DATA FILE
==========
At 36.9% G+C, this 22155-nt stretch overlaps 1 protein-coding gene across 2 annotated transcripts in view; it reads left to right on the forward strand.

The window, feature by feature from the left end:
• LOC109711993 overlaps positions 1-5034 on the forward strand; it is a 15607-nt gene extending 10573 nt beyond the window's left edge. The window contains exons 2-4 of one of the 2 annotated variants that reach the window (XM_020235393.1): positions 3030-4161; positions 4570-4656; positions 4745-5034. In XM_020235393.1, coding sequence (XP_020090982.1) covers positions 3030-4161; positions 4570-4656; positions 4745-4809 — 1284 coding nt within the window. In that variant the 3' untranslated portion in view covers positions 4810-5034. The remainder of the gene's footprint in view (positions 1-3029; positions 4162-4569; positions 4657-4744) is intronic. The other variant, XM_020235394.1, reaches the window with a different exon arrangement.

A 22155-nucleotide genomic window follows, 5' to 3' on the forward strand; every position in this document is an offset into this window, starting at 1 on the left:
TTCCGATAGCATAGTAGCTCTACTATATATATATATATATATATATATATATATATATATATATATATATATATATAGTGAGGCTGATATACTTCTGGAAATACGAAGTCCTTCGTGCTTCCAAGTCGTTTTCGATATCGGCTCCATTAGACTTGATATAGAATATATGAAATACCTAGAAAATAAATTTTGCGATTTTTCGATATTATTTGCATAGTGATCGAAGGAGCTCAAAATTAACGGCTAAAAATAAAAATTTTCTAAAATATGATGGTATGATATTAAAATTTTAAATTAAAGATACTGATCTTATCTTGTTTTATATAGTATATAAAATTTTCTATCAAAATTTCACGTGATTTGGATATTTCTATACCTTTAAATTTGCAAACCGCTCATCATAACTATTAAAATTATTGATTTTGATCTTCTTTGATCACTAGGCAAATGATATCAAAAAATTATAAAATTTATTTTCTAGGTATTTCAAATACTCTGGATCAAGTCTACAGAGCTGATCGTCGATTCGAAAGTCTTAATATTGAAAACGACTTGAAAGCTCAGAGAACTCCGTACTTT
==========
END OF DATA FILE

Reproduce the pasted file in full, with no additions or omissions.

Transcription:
At 36.9% G+C, this 22155-nt stretch overlaps 1 protein-coding gene across 2 annotated transcripts in view; it reads left to right on the forward strand.

The window, feature by feature from the left end:
• LOC109711993 overlaps positions 1-5034 on the forward strand; it is a 15607-nt gene extending 10573 nt beyond the window's left edge. The window contains exons 2-4 of one of the 2 annotated variants that reach the window (XM_020235393.1): positions 3030-4161; positions 4570-4656; positions 4745-5034. In XM_020235393.1, coding sequence (XP_020090982.1) covers positions 3030-4161; positions 4570-4656; positions 4745-4809 — 1284 coding nt within the window. In that variant the 3' untranslated portion in view covers positions 4810-5034. The remainder of the gene's footprint in view (positions 1-3029; positions 4162-4569; positions 4657-4744) is intronic. The other variant, XM_020235394.1, reaches the window with a different exon arrangement.

A 22155-nucleotide genomic window follows, 5' to 3' on the forward strand; every position in this document is an offset into this window, starting at 1 on the left:
TTCCGATAGCATAGTAGCTCTACTATATATATATATATATATATATATATATATATATATATATATATATATATATAGTGAGGCTGATATACTTCTGGAAATACGAAGTCCTTCGTGCTTCCAAGTCGTTTTCGATATCGGCTCCATTAGACTTGATATAGAATATATGAAATACCTAGAAAATAAATTTTGCGATTTTTCGATATTATTTGCATAGTGATCGAAGGAGCTCAAAATTAACGGCTAAAAATAAAAATTTTCTAAAATATGATGGTATGATATTAAAATTTTAAATTAAAGATACTGATCTTATCTTGTTTTATATAGTATATAAAATTTTCTATCAAAATTTCACGTGATTTGGATATTTCTATACCTTTAAATTTGCAAACCGCTCATCATAACTATTAAAATTATTGATTTTGATCTTCTTTGATCACTAGGCAAATGATATCAAAAAATTATAAAATTTATTTTCTAGGTATTTCAAATACTCTGGATCAAGTCTACAGAGCTGATCGTCGATTCGAAAGTCTTAATATTGAAAACGACTTGAAAGCTCAGAGAACTCCGTACTTT